The Scalable Webhook

Last Updated: July 17, 2020

Simple pattern for handling high-velocity or unpredicatable workloads while mitigating downstream pressure.

Interactive Reference Architecture

Click on the components or numbered steps below to explore how this architecture works.

If you’re building a webhook, the traffic can often be unpredictable. This is fine for Lambda, but if you’re using a “less-scalable” backend like RDS, you might just run into some bottlenecks. There are ways to manage this, but because Lambda supports SQS triggers, we can throttle our workloads by queuing the requests and then using a throttled (low concurrency) Lambda function to work through our queue. Under most circumstances, your throughput should be near real-time. If there is some heavy load for a period of time, you might experience some small delays as the throttled Lambda chews through the messages.

You’ll also want to handle failed messages using a Dead Letter Queues (DLQ). The SQS Poller will adjust its polling frequency based on your Lambda function’s concurrency. You’ll need to configure your redrive policies to appropriately handle failed messages.

Deploy this Pattern

Below are the basic configurations for deploying this pattern using different frameworks and platforms. Additional configuration for your environment will be necessary. The source files and additional examples are available in the GitHub repo.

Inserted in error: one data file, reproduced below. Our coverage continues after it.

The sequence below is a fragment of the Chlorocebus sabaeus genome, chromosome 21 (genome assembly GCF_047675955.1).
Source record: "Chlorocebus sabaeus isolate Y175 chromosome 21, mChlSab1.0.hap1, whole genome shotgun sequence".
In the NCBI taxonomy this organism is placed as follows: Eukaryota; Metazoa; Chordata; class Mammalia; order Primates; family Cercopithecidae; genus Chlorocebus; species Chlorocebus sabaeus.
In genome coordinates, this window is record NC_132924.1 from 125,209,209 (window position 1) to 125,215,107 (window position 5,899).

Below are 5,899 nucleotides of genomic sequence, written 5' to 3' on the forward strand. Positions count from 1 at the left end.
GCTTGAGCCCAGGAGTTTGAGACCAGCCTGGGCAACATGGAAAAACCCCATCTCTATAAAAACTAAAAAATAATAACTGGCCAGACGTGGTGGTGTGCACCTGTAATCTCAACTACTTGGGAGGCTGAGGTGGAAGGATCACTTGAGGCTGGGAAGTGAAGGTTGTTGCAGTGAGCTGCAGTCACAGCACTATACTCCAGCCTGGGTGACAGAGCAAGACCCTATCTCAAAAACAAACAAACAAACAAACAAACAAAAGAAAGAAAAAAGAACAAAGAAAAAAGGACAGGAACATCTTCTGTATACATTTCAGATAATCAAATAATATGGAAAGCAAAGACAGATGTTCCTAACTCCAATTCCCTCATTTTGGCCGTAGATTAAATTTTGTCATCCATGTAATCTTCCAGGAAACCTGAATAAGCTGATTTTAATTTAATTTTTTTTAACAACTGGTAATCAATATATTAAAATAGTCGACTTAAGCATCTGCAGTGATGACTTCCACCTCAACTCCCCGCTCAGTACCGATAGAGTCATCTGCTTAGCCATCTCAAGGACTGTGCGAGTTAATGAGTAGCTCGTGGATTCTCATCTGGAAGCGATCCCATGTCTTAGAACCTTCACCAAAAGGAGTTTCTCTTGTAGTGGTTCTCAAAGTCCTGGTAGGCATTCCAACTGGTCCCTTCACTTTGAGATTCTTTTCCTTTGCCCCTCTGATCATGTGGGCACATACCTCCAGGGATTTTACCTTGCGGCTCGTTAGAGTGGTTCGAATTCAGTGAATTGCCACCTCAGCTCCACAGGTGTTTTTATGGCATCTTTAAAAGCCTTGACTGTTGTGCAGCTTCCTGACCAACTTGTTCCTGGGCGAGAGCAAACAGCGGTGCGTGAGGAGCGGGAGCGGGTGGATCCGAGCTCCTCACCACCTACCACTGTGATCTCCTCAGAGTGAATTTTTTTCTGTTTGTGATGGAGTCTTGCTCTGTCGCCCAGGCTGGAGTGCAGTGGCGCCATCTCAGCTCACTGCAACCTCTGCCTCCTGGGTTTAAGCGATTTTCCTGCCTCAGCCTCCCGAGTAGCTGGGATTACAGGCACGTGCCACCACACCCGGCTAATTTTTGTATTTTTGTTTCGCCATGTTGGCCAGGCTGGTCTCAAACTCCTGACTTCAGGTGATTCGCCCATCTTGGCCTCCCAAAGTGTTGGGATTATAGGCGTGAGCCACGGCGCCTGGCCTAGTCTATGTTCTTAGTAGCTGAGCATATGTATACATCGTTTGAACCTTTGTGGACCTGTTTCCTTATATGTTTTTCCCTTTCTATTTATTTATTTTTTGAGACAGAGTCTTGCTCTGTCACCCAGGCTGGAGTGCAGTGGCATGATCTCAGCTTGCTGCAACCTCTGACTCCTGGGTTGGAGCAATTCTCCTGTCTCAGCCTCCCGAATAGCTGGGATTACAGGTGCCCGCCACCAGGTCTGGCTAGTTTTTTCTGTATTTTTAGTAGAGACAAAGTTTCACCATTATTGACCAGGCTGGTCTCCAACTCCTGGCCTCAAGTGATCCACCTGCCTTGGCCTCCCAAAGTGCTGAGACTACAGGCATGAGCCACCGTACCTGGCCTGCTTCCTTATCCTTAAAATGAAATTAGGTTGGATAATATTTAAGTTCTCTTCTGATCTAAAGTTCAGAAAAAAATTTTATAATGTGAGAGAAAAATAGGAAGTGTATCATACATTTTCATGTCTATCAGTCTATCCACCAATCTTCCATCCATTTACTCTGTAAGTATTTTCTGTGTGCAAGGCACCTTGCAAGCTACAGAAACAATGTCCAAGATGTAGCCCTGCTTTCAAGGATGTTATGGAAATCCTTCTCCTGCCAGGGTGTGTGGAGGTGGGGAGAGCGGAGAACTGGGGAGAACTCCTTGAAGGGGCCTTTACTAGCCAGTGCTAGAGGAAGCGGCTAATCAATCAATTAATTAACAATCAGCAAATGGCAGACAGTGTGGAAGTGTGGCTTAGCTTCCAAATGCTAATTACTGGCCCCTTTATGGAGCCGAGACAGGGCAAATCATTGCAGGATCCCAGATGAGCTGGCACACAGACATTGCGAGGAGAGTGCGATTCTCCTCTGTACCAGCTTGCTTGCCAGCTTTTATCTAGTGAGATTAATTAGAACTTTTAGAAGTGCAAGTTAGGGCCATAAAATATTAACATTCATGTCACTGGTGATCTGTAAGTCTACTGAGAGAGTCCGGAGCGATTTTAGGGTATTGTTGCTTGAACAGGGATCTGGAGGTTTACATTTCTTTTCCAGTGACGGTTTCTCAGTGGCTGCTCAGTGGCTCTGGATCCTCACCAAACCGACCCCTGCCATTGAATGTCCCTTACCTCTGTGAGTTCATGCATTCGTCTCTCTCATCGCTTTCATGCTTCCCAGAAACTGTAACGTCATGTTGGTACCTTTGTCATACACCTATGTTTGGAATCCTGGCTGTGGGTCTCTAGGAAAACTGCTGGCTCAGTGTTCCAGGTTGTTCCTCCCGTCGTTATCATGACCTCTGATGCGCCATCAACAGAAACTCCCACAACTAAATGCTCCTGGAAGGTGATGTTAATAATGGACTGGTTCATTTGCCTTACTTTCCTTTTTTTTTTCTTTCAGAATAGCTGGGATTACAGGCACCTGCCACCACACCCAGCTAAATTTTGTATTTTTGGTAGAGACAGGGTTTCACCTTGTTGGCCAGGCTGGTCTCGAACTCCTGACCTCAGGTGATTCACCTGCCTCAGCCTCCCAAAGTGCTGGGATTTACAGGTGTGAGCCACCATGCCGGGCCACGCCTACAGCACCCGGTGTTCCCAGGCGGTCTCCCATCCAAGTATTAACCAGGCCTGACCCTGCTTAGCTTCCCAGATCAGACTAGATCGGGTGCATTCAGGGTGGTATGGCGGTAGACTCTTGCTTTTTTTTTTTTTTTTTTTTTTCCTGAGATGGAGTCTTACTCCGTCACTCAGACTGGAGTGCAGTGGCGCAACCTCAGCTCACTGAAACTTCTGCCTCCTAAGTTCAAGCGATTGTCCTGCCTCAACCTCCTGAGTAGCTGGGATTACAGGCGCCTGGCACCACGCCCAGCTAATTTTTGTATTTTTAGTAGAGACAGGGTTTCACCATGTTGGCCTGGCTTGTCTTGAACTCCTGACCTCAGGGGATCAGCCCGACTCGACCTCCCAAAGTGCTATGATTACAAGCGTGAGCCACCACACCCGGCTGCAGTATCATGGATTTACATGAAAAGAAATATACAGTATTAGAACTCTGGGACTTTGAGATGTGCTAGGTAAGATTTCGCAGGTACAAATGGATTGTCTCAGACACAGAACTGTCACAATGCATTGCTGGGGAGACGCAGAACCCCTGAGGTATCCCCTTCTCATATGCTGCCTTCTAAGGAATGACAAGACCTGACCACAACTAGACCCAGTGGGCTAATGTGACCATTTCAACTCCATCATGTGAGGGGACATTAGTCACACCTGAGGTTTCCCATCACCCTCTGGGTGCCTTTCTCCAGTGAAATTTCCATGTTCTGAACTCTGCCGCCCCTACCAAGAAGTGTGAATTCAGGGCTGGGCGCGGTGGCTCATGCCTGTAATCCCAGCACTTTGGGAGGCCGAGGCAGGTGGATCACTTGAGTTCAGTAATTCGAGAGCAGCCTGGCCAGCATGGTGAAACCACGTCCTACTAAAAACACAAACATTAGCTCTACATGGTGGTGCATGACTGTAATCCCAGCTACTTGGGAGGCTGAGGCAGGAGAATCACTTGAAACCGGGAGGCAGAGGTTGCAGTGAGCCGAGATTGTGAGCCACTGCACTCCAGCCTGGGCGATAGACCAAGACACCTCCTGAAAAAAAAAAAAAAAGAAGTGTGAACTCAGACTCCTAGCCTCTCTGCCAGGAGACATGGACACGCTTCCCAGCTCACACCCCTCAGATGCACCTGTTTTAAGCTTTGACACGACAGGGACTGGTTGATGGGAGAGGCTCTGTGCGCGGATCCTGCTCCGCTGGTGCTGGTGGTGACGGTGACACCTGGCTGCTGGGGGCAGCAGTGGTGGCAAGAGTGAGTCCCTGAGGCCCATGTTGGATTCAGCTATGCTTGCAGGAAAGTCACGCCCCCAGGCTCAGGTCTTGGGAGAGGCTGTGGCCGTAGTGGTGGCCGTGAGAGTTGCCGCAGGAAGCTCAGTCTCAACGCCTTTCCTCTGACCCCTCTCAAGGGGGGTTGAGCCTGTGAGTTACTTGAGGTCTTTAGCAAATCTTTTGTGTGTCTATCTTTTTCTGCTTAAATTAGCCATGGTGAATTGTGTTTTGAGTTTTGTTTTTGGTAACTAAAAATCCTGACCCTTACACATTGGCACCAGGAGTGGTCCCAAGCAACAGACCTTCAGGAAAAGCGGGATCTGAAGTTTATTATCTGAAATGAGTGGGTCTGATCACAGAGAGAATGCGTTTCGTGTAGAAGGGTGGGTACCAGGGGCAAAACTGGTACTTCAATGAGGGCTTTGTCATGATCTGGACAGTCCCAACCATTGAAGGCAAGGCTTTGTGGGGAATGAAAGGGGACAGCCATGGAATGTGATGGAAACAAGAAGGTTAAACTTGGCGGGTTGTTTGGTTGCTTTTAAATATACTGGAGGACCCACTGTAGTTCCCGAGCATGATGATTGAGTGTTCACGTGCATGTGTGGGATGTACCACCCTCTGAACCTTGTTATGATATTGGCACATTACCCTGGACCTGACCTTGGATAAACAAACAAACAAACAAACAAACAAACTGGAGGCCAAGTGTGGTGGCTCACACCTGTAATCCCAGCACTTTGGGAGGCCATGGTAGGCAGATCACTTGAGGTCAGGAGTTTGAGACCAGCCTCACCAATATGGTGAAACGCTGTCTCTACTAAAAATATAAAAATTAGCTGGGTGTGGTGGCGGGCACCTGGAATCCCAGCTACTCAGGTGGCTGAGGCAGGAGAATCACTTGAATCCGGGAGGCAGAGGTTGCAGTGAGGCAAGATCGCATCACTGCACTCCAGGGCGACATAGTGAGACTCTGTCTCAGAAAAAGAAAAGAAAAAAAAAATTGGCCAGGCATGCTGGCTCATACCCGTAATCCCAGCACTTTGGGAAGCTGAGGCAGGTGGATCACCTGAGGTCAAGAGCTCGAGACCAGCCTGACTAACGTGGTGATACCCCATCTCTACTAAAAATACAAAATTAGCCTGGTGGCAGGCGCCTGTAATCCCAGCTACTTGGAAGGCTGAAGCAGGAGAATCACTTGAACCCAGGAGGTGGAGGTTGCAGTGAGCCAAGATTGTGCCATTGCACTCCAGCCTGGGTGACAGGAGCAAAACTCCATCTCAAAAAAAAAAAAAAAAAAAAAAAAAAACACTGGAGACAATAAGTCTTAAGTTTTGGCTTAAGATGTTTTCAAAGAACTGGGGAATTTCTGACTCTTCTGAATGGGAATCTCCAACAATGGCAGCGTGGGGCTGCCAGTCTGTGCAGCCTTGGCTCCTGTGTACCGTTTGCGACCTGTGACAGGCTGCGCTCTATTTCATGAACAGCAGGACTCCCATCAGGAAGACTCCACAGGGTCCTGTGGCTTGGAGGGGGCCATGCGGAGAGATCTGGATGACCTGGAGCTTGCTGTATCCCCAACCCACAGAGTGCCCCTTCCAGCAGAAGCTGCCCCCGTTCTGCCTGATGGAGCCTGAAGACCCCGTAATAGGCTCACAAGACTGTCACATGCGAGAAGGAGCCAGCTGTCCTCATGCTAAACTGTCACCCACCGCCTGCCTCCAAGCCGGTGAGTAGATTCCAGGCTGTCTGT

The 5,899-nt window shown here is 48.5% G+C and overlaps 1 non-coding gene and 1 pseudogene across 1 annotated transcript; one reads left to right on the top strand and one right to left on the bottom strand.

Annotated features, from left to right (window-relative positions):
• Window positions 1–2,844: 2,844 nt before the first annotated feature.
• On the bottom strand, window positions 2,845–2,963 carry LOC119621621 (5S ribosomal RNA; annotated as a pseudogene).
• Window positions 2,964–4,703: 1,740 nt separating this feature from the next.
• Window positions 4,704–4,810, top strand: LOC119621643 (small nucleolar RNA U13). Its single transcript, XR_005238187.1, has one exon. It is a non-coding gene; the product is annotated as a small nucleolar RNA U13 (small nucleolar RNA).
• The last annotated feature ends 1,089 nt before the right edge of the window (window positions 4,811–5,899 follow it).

• Are you a CDK Guru?
    Would you like to contribute patterns to the community?
    Check out the Github repo!

Want to Contribute?

All patterns and sample code are free to use and available under the MIT License. If you'd like to contribute to these patterns, please submit PRs to the GitHub repo.

» Explore more Serverless Reference Architectures and Patterns

3 thoughts on “The Scalable Webhook”

  1. Have you considered adding event bridge to this arch? It can integrate with apigw and replace the first lambda (less code to maintain)

Leave a Reply

Your email address will not be published. Required fields are marked *

This site uses Akismet to reduce spam. Learn how your comment data is processed.